Last week's brief electricity loss spotlights the stiff energy demands on Con Ed. The company's load could be lightened - but that would require a few changes to its business plan.

UNDERWATER POWER GENERATOR
COULD BE WAVE OF CITY'S FUTURE

A power plant project is set to use the East River's water, wind and fire.

BLACKOUT = MORE CLEAN ENERGY?

New York City takes baby steps away from the power grid and toward renewable energy.


The New York City Energy Policy Task Force is responsible for providing electricity to the homes, offices, and transportation systems that encompass the five boroughs. City offices and the housing authority are among the highest energy consumers in New York City.

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BLOG ENTRIES

Hope, Hesitation as Waste-to-Energy Gets New Look - Jarrett Murphy

Amid coverage of what Mayor Bloomberg said in his annual address about schools, cops and wages, the mayor's reference to a once-controversial notion—"the possibility of cleanly converting trash into renewable energy"—passed all but unnoticed.

Energy Nonprofits Chilled by Obama Budget Move - Milesska Contreras

The White House wants to cut a weatherization program by billions, saying lower fuel costs justify the move. But nonprofits that do the insulation work fear for their clients—and their employees.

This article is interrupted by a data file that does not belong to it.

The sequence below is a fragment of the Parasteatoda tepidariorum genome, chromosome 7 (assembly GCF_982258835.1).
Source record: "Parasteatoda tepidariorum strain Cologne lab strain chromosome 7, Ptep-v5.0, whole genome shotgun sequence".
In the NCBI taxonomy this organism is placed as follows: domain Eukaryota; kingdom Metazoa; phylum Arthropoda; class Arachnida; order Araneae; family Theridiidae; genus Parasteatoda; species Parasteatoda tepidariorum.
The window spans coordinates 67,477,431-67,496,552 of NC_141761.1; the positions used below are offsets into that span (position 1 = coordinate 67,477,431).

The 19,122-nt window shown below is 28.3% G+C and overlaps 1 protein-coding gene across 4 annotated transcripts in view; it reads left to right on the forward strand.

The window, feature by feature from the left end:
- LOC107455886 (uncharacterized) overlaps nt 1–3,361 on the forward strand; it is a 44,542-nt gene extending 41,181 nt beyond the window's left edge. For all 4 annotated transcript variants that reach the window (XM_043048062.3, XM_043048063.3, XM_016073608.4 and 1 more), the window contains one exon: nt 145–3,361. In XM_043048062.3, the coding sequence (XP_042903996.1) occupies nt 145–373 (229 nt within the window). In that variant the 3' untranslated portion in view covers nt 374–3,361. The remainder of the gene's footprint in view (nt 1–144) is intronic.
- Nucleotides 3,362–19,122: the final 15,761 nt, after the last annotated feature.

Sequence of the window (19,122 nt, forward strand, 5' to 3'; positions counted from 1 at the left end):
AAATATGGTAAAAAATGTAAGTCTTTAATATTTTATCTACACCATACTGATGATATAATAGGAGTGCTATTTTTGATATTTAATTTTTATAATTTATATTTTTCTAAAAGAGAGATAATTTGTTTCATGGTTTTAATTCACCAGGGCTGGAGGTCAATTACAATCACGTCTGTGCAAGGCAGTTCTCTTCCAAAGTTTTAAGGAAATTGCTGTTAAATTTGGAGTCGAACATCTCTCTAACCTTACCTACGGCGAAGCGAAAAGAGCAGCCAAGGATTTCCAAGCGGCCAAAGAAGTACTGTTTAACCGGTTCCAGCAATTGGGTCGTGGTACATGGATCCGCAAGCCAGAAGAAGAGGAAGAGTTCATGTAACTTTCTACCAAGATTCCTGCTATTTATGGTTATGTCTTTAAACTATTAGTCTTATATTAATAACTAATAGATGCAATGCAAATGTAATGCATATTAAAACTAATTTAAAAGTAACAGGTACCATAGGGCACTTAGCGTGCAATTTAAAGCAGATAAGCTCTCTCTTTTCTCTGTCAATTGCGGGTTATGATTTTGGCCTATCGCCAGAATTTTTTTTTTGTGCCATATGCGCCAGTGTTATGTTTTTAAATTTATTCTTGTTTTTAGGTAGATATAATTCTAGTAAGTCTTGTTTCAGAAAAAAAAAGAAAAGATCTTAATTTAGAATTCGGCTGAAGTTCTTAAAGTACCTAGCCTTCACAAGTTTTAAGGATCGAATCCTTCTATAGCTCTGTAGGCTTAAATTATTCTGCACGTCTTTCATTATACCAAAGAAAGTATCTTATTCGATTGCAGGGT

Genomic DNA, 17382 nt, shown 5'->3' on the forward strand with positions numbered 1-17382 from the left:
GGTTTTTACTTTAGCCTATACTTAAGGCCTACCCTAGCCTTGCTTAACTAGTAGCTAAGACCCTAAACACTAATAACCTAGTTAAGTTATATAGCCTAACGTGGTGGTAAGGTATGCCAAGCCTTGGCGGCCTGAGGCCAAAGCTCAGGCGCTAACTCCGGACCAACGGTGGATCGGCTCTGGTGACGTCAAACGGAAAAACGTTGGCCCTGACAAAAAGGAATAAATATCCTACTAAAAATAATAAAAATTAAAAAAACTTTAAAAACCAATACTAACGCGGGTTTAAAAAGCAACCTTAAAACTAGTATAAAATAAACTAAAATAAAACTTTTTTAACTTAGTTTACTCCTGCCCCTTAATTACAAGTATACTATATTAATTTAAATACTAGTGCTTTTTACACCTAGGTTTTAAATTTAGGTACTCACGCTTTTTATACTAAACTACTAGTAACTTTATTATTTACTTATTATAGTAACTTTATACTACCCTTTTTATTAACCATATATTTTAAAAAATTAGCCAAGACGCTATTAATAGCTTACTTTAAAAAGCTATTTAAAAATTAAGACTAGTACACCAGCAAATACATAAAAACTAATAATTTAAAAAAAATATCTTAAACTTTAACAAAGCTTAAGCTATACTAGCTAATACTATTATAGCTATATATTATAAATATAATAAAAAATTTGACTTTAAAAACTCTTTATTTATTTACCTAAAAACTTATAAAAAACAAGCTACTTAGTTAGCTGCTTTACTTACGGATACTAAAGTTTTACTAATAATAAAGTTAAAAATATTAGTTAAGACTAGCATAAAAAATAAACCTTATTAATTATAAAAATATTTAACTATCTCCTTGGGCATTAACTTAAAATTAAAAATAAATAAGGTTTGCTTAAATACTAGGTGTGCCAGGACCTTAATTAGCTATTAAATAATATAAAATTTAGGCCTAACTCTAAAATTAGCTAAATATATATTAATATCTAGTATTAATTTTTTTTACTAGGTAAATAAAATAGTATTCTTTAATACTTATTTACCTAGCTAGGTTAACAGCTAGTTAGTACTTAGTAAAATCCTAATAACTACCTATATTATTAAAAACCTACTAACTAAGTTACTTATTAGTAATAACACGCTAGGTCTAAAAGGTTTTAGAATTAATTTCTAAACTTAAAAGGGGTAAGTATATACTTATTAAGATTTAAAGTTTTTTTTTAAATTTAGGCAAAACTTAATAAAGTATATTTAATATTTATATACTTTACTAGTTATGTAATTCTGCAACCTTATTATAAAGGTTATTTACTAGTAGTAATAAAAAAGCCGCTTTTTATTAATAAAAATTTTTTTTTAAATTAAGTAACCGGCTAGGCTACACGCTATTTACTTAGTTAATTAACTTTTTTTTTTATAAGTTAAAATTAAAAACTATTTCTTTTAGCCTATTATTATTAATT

A Fracking Film As Cuomo Deadline Nears - Jarrett Murphy

The state ban on most forms of the controversial natural gas extraction technique known as "fracking" will soon expire. A film to be shown Monday explores the complex debate over whether fracking should be welcomed or feared.

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EVENTS

The Twists and Turns of Green-Wood

Saturday, April 19, 2014
1:00p - 3:00p

Midtown Pregnancy Support Center 2014 Annual Benefit - Reach NYC

Wednesday, April 23, 2014
6:00p - 10:00p

Free Head and Neck Cancer Screenings

Wednesday, April 23, 2014
9:00p - 12:00p

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CONVERSATIONS/OPINONS

Competitive Energy Markets Work for New York

By Gavin J. Donohue

Competitive Energy Markets Work for New York

In a response to an assemblyman's call for stricter regulation of the electricity marketplace, an industry official says deregulation is not to blame for high prices.

Failed Deregulation: NYers Pay Too Much for Power

By Assemblyman James Brennan

Failed Deregulation: NYers Pay Too Much for Power

An assemblyman reveals the results of an investigation into how our current electricity rates compare to those we'd have paid before the Pataki administration's deregulation of the power market.

Reducing NYC's Carbon Footprint: Do We Know Our Shoe Size?

By Ron Dembo

Reducing NYC's Carbon Footprint: Do We Know Our Shoe Size?

Ahead of this week's Regional Plan Association annual assembly on "Innovation and the Global City," an environmental thinker says more data is needed to direct efforts at greening New York and other cities.

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MULTIMEDIA

Cause for Alarm-Tracking New York's Most Serious Fires

The number of fire companies and chiefs who are assigned to a fire follows a system of alarms. A fifth-alarm fire, which is thd most serious of fires in NYC, could bring 36 units and at least six of FDNY's chiefs.